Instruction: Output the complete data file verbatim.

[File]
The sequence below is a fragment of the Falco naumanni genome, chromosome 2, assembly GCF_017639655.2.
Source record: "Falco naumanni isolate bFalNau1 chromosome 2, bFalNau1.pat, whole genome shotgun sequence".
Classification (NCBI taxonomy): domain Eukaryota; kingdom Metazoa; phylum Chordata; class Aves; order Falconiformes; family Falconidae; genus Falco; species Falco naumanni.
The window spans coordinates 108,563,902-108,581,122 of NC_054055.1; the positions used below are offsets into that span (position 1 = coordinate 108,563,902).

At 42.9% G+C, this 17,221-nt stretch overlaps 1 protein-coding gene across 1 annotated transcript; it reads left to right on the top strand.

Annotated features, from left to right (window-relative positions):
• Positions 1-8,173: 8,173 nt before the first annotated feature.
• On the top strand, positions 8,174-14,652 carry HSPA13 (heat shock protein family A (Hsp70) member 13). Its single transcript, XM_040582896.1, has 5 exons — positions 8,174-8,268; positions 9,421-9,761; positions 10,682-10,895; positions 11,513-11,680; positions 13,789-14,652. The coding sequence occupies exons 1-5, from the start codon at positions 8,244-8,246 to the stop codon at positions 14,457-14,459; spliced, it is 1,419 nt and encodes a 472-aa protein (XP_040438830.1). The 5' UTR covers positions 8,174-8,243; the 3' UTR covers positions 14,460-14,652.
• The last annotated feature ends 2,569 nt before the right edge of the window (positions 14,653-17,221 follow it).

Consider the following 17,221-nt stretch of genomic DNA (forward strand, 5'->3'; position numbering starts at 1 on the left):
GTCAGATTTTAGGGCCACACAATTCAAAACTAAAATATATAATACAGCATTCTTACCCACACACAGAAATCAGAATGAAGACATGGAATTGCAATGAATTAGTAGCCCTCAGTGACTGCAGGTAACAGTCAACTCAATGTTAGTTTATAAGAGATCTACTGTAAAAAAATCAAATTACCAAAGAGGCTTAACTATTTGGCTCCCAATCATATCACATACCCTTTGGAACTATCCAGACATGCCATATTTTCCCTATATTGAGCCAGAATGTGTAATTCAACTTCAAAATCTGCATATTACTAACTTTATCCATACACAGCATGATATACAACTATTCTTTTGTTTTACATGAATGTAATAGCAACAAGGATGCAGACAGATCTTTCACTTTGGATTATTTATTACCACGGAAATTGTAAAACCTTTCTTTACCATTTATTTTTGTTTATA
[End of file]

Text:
The sequence below is a fragment of the Falco naumanni genome, chromosome 2, assembly GCF_017639655.2.
Source record: "Falco naumanni isolate bFalNau1 chromosome 2, bFalNau1.pat, whole genome shotgun sequence".
Classification (NCBI taxonomy): domain Eukaryota; kingdom Metazoa; phylum Chordata; class Aves; order Falconiformes; family Falconidae; genus Falco; species Falco naumanni.
The window spans coordinates 108,563,902-108,581,122 of NC_054055.1; the positions used below are offsets into that span (position 1 = coordinate 108,563,902).

At 42.9% G+C, this 17,221-nt stretch overlaps 1 protein-coding gene across 1 annotated transcript; it reads left to right on the top strand.

Annotated features, from left to right (window-relative positions):
• Positions 1-8,173: 8,173 nt before the first annotated feature.
• On the top strand, positions 8,174-14,652 carry HSPA13 (heat shock protein family A (Hsp70) member 13). Its single transcript, XM_040582896.1, has 5 exons — positions 8,174-8,268; positions 9,421-9,761; positions 10,682-10,895; positions 11,513-11,680; positions 13,789-14,652. The coding sequence occupies exons 1-5, from the start codon at positions 8,244-8,246 to the stop codon at positions 14,457-14,459; spliced, it is 1,419 nt and encodes a 472-aa protein (XP_040438830.1). The 5' UTR covers positions 8,174-8,243; the 3' UTR covers positions 14,460-14,652.
• The last annotated feature ends 2,569 nt before the right edge of the window (positions 14,653-17,221 follow it).

Consider the following 17,221-nt stretch of genomic DNA (forward strand, 5'->3'; position numbering starts at 1 on the left):
GTCAGATTTTAGGGCCACACAATTCAAAACTAAAATATATAATACAGCATTCTTACCCACACACAGAAATCAGAATGAAGACATGGAATTGCAATGAATTAGTAGCCCTCAGTGACTGCAGGTAACAGTCAACTCAATGTTAGTTTATAAGAGATCTACTGTAAAAAAATCAAATTACCAAAGAGGCTTAACTATTTGGCTCCCAATCATATCACATACCCTTTGGAACTATCCAGACATGCCATATTTTCCCTATATTGAGCCAGAATGTGTAATTCAACTTCAAAATCTGCATATTACTAACTTTATCCATACACAGCATGATATACAACTATTCTTTTGTTTTACATGAATGTAATAGCAACAAGGATGCAGACAGATCTTTCACTTTGGATTATTTATTACCACGGAAATTGTAAAACCTTTCTTTACCATTTATTTTTGTTTATA